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Ron Paul seeking to pick off Santorum

Ron Paul seeking to pick off Santorum

Richard Viguerie has an interesting observation regarding the methodology of Ron Paul’s campaign intended to leave Paul as the last not-Romney standing, Ron Paul Goes Bird Hunting:

Experienced bird hunters and fighter pilots know you don’t aim for the leader of a flight — you start at the back of the flight and work your way forward.  This is apparently what Congressman Ron Paul is doing to his opponents in the race for the Republican presidential nomination.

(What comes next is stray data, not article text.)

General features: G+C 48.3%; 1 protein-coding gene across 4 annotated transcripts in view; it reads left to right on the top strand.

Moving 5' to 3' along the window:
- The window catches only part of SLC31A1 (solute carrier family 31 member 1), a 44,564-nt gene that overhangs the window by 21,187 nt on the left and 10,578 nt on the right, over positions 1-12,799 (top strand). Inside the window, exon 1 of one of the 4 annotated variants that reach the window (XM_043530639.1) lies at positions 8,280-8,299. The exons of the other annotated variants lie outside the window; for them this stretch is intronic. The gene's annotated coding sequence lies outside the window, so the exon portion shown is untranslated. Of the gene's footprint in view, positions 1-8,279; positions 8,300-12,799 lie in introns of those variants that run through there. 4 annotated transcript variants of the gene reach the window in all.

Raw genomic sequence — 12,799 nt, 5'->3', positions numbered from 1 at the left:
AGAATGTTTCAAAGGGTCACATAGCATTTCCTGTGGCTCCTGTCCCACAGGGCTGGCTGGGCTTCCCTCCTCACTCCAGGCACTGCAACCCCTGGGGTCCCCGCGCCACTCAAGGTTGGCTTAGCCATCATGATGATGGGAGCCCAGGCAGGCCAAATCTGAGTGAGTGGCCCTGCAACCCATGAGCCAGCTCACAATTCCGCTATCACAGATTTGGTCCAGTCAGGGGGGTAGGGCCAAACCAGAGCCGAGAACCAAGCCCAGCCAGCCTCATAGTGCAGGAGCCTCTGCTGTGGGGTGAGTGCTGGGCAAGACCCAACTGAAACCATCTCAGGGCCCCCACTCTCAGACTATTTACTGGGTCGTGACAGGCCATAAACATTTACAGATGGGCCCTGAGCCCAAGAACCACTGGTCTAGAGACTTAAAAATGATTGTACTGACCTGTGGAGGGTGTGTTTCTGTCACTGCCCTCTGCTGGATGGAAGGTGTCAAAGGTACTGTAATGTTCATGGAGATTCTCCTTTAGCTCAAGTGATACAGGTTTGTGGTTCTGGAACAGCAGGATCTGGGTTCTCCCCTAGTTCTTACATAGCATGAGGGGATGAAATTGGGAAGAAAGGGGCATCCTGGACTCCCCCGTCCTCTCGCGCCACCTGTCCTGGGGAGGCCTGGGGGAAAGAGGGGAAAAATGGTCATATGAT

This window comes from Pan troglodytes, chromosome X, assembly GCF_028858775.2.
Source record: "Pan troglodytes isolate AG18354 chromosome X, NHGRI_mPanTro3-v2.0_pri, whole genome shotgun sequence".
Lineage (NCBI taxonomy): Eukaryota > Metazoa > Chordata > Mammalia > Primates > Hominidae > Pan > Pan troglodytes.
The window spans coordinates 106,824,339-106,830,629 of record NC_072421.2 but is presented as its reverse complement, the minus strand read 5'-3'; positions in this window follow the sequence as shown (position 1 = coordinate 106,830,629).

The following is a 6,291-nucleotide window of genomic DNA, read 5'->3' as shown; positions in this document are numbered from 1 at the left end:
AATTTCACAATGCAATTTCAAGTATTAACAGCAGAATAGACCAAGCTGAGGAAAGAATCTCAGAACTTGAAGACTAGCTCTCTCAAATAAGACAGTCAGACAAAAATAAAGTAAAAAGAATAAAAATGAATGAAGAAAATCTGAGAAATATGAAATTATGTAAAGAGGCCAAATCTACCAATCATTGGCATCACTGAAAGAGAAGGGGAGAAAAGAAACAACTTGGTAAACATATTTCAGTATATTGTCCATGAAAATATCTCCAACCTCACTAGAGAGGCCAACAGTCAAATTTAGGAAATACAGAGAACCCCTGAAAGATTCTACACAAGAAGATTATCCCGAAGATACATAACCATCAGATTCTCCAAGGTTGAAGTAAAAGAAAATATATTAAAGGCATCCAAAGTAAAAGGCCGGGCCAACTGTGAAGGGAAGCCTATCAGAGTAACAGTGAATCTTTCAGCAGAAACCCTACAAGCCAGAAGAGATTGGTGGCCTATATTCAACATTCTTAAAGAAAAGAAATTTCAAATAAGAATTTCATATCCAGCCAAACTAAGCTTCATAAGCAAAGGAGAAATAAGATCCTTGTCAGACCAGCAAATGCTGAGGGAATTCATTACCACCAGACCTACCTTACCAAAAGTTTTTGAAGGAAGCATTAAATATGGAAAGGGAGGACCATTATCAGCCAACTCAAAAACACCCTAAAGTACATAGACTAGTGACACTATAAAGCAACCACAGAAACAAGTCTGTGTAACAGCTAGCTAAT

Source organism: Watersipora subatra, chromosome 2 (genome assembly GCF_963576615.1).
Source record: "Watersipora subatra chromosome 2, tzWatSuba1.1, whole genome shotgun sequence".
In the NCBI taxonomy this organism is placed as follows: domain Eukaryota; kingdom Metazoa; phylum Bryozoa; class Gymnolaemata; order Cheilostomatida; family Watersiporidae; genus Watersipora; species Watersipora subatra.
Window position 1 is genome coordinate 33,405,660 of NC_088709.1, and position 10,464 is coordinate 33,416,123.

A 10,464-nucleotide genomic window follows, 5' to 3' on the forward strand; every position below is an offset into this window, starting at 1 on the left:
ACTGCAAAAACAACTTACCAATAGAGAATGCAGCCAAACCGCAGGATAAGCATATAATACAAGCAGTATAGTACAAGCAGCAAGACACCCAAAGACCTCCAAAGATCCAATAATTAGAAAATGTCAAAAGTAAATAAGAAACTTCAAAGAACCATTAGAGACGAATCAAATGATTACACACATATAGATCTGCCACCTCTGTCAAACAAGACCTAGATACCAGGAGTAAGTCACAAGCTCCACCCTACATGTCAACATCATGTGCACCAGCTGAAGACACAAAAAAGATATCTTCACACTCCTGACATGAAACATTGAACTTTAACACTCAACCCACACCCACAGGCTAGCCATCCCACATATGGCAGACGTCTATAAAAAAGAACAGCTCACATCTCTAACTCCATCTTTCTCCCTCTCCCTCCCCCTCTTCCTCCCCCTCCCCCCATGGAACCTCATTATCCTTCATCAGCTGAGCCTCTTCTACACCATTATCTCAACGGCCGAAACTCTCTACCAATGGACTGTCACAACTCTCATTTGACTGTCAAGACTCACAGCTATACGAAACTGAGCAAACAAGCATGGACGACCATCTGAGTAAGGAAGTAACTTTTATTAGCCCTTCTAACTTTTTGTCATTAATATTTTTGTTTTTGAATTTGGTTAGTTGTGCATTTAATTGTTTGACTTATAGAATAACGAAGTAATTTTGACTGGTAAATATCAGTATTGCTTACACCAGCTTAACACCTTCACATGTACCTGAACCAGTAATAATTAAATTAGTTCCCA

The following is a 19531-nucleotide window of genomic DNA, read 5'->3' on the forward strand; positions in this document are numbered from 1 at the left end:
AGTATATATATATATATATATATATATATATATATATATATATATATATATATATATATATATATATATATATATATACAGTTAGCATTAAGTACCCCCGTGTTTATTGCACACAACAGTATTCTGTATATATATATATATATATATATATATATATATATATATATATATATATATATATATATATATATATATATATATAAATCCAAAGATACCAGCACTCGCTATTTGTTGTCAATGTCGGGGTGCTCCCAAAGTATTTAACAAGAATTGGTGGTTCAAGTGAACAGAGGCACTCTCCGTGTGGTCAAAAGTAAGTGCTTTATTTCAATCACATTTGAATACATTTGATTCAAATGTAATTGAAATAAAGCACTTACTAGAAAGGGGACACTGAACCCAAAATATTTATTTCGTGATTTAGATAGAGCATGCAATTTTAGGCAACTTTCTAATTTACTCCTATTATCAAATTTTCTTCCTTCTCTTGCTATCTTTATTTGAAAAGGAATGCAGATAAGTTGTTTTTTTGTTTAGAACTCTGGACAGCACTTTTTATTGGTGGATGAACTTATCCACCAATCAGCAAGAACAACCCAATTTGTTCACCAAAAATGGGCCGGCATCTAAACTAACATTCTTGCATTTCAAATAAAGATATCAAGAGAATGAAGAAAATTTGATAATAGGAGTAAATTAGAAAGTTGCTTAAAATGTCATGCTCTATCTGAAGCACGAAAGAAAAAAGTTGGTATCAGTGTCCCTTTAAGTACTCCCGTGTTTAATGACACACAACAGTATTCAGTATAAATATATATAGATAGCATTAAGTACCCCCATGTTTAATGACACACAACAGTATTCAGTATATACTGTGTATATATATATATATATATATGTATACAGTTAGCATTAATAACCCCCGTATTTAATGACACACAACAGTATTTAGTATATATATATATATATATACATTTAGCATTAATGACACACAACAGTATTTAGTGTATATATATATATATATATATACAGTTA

Rather than aim at purported frontrunner Mitt Romney (who should be the number one target of his libertarian supporters), Ron Paul has been working his way through the flock of less well-funded and less well-defined opponents, thinning the field as he goes.

After raking former Speaker Newt Gingrich with fire in Iowa, the libertarian-oriented congressman from Texas has been zeroing-in on former Pennsylvania Senator Rick Santorum in South Carolina.

And zeroing in on Santorum he is, In South Carolina, Paul Renews Santorum Attack:

Santorum’s response? Repeat Newt’s mistake in Iowa of not counter-attacking on television.  Santorum may not have the money or may be conserving money for a longer fight, but getting dragged down by Paul in South Carolina (which appears to be working) may damage Santorum even worse than Iowa damaged Newt.

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Comments

Heel-biting little bugger. When does he think he’s going to run against Romney? In the general election?